Pedestrian islands exist at intersections only to maximise the flow of cars. To reduce the number of cars that have to make a sharp left turn, slip lanes are sometimes installed, so some cars don’t wait at a red light. This leaves people on foot having to cross the slip lane, then wait on a small island to cross the rest of the road. Parents often grip the hands of their children quite tightly, since there are trucks, buses and other vehicles moving at speed on all sides – there is not enough space to be safely back from the kerb.
There are a number of notorious pedestrian islands in Sydney, which should be reconfigured. They are the islands where many people cross on foot, and by the nature of a slip lane, cars travel behind them at significant speed (the intended purpose of the slip lane). If more people travel across an intersection on foot per minute, than in a car per minute, the pedestrian island needs to be rethought.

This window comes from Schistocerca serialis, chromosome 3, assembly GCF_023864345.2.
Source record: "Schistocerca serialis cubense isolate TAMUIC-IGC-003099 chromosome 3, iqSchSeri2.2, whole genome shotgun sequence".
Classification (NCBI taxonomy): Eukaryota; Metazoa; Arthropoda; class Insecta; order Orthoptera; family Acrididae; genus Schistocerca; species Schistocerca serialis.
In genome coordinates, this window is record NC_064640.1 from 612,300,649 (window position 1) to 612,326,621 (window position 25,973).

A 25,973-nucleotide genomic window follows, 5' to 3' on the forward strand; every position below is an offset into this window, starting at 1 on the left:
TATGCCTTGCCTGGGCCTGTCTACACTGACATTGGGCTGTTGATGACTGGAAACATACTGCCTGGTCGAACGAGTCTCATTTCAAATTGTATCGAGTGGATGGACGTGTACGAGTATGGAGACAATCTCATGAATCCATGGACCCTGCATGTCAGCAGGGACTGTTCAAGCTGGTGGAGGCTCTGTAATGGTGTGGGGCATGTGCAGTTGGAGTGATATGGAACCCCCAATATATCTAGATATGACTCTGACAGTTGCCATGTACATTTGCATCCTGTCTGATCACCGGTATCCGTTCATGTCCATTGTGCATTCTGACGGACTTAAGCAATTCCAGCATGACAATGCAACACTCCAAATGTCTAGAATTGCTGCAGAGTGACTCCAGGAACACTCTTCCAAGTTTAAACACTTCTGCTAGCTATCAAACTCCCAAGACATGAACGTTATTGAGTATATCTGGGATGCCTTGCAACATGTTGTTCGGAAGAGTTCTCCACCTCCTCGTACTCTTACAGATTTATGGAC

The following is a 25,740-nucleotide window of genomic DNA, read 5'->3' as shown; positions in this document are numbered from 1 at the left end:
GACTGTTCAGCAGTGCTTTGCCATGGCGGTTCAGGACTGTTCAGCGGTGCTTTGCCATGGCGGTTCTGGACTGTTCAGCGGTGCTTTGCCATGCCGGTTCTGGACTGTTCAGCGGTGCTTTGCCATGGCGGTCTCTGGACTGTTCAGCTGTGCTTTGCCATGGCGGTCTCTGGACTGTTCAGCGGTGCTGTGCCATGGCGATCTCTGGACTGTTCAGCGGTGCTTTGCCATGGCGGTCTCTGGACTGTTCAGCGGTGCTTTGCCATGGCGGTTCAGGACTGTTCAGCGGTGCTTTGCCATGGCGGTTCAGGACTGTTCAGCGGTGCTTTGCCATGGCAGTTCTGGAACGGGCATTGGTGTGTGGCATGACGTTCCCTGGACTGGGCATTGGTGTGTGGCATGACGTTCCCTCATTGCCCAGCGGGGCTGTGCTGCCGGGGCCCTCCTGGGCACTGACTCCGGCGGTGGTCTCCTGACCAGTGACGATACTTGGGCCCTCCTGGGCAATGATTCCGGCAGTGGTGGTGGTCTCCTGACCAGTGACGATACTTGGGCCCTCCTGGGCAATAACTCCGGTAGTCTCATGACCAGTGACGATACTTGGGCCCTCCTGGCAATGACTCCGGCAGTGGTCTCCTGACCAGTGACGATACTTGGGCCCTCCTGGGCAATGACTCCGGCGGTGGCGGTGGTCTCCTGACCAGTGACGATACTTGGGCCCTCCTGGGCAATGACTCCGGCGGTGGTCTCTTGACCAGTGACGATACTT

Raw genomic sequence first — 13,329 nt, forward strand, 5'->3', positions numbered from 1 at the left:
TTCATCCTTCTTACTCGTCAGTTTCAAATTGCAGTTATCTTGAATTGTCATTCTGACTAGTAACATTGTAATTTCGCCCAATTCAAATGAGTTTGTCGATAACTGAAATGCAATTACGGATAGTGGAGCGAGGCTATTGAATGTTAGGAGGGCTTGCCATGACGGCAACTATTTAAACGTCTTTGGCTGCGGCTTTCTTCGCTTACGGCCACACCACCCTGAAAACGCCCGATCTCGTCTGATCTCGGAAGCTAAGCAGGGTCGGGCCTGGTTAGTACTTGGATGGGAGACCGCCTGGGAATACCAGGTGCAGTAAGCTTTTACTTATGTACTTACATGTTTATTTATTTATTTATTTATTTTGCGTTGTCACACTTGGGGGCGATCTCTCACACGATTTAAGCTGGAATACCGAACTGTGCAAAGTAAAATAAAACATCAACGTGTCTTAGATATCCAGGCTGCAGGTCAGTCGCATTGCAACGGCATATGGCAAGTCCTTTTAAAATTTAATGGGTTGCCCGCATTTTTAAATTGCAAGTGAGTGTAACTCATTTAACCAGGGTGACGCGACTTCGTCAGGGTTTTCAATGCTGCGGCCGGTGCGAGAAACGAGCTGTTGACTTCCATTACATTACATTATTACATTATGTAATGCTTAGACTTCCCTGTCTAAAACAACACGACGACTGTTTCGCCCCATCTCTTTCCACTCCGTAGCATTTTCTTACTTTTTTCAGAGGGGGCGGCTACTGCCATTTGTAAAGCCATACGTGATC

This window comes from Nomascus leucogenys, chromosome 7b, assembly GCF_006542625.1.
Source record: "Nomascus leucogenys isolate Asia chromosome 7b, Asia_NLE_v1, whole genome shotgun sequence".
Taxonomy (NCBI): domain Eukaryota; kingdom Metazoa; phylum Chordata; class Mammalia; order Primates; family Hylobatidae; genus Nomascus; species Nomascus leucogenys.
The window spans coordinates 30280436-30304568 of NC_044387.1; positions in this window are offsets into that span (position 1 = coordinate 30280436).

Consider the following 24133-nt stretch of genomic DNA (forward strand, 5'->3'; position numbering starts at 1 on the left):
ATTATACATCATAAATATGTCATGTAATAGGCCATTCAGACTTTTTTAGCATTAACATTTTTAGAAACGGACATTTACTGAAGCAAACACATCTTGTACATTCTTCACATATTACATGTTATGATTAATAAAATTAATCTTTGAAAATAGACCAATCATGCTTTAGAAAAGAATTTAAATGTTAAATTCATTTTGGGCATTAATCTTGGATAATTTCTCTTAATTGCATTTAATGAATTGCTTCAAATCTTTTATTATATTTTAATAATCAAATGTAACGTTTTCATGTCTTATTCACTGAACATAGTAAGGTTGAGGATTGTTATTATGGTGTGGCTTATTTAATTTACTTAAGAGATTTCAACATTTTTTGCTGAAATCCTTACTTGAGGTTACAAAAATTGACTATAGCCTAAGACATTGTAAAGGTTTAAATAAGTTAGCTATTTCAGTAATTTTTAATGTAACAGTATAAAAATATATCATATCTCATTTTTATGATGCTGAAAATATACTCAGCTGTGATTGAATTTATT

If there are too many people on a pedestrian island, they often stand in the main roadway.
As Sydney grows, a number of these old pedestrian islands that only ever had a few people at a time on them are no longer fit for purpose. The best solution is often to remove the slip lane and reallocate that slip lane space to the footpath. Let people cross the intersection in a single journey. It doesn’t make sense to maximise the average speed of cars in areas with many people on foot, as is the case in our shopping districts. Pedestrians, who are on their way to a local destination, should have priority over people in cars, who often are just travelling through.
Fewer slip lanes gives pedestrians more space to wait, fewer movements needed to cross an intersection and a quieter, safer road.
It’s time to rethink the islands in our city.